The San Francisco Board of Supervisors has fast-tracked a proposal to add a $.076 per ounce tax on alcohol that would be charged at the wholesale level, the San Francisco Chronicle reported June 27.
If approved, the tax would generate an estimated $15 million in yearly revenue that would be directed toward expenses like ambulance transport, emergency-room visits and alcohol and other drug abuse programs. A similar bill failed in the state legislature earlier this year.
The California Alliance for Hospitality Jobs, among other business-backed groups, has come out against the tax, saying it will hurt trade in an already down economy. Should the measure pass, a court challenge is expected.
Such levies are not unprecedented in the state. Eight counties and cities in California enforce some kind of fee on retailers, though San Francisco would be the first to funnel the revenue to alcohol-related health care rather than regulatory compliance.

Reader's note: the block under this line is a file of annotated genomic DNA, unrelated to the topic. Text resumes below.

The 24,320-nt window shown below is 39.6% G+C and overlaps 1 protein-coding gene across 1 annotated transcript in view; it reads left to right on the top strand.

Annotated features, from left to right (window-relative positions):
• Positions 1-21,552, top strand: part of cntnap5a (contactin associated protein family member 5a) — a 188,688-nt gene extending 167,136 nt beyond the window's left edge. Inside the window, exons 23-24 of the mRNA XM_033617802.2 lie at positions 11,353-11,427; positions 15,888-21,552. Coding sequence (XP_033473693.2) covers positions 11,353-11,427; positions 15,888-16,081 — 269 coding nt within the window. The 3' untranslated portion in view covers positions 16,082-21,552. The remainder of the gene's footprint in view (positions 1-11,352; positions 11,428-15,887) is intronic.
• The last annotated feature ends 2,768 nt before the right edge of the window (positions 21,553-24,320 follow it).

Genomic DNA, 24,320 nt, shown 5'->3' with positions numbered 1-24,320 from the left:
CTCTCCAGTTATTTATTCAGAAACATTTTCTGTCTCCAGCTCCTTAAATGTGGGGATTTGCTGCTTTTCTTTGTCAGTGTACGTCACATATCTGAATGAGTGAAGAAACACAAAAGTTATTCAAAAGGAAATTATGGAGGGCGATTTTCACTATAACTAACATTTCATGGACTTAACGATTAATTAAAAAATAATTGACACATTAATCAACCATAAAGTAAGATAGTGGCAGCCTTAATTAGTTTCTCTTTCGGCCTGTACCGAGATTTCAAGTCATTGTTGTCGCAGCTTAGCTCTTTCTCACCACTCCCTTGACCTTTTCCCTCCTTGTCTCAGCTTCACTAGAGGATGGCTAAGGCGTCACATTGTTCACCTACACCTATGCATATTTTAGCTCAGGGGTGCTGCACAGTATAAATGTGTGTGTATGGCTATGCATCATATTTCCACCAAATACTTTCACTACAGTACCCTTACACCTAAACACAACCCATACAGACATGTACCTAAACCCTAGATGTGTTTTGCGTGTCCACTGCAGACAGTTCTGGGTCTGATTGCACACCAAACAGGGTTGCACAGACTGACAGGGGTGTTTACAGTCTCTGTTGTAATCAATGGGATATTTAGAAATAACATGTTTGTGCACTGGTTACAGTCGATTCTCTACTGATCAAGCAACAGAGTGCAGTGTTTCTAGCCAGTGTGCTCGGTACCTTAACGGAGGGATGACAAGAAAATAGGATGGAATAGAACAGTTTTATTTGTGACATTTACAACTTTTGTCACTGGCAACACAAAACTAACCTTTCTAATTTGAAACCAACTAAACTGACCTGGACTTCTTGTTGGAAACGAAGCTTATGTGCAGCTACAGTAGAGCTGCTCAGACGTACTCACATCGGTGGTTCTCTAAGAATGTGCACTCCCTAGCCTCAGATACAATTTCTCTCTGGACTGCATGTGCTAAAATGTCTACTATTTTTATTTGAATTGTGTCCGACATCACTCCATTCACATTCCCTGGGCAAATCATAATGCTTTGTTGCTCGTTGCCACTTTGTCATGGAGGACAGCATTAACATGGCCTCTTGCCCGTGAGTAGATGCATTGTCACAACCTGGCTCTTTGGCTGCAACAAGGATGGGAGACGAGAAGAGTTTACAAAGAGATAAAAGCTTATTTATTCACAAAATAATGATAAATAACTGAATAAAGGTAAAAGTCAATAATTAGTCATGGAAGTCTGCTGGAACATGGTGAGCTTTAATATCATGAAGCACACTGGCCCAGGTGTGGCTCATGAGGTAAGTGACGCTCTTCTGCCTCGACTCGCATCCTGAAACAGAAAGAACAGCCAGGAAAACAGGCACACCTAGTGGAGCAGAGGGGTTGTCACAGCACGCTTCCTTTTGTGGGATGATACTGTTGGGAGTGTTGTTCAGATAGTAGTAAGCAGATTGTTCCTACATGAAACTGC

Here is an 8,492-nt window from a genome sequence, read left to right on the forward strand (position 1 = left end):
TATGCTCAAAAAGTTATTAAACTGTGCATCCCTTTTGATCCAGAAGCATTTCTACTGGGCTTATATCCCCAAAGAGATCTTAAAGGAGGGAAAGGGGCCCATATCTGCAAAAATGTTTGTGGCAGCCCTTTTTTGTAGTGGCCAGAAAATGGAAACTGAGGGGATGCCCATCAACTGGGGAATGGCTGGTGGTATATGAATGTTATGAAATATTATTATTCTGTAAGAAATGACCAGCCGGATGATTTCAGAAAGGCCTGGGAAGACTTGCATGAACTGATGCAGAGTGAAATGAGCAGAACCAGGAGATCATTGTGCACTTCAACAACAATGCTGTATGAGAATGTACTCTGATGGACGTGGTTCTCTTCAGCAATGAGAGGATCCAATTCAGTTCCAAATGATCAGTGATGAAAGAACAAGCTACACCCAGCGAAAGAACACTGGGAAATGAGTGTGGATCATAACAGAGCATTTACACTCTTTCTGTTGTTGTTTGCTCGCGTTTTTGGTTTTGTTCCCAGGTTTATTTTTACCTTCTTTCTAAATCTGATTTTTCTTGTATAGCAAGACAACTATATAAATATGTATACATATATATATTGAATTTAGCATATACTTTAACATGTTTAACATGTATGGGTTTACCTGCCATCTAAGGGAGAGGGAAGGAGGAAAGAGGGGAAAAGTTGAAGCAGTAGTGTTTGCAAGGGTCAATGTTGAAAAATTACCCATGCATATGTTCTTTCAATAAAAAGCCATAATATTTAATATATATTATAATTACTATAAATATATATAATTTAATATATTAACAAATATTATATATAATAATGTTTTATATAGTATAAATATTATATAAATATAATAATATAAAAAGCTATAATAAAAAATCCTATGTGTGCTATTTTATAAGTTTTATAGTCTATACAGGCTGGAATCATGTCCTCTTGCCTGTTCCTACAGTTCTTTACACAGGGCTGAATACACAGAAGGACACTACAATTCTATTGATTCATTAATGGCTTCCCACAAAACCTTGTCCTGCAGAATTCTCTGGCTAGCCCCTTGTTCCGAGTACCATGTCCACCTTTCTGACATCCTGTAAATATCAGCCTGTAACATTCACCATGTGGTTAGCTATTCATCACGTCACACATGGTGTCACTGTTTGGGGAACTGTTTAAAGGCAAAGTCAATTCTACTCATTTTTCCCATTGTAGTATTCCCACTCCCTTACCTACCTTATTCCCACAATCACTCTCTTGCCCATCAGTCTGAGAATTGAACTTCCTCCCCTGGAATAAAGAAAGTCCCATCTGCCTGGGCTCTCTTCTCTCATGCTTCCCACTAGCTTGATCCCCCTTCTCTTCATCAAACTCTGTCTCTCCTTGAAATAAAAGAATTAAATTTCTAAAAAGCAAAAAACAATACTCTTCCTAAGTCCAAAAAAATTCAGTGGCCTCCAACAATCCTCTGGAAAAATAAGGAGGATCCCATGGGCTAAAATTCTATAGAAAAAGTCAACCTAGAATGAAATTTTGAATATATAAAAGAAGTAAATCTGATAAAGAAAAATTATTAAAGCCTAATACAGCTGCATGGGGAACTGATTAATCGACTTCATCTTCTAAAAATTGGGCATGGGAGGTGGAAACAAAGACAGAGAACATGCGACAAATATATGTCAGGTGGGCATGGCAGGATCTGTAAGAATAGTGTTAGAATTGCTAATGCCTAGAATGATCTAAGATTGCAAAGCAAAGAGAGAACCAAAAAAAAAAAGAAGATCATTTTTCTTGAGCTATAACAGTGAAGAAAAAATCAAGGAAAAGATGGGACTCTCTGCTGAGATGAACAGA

“Alcohol consumption costs San Francisco residents tens of millions of dollars in harm every year,” said Bruce Livingston, executive director of advocacy organization the Marin Institute. “It’s time for big alcohol, including wholesalers, to pay its fair share.”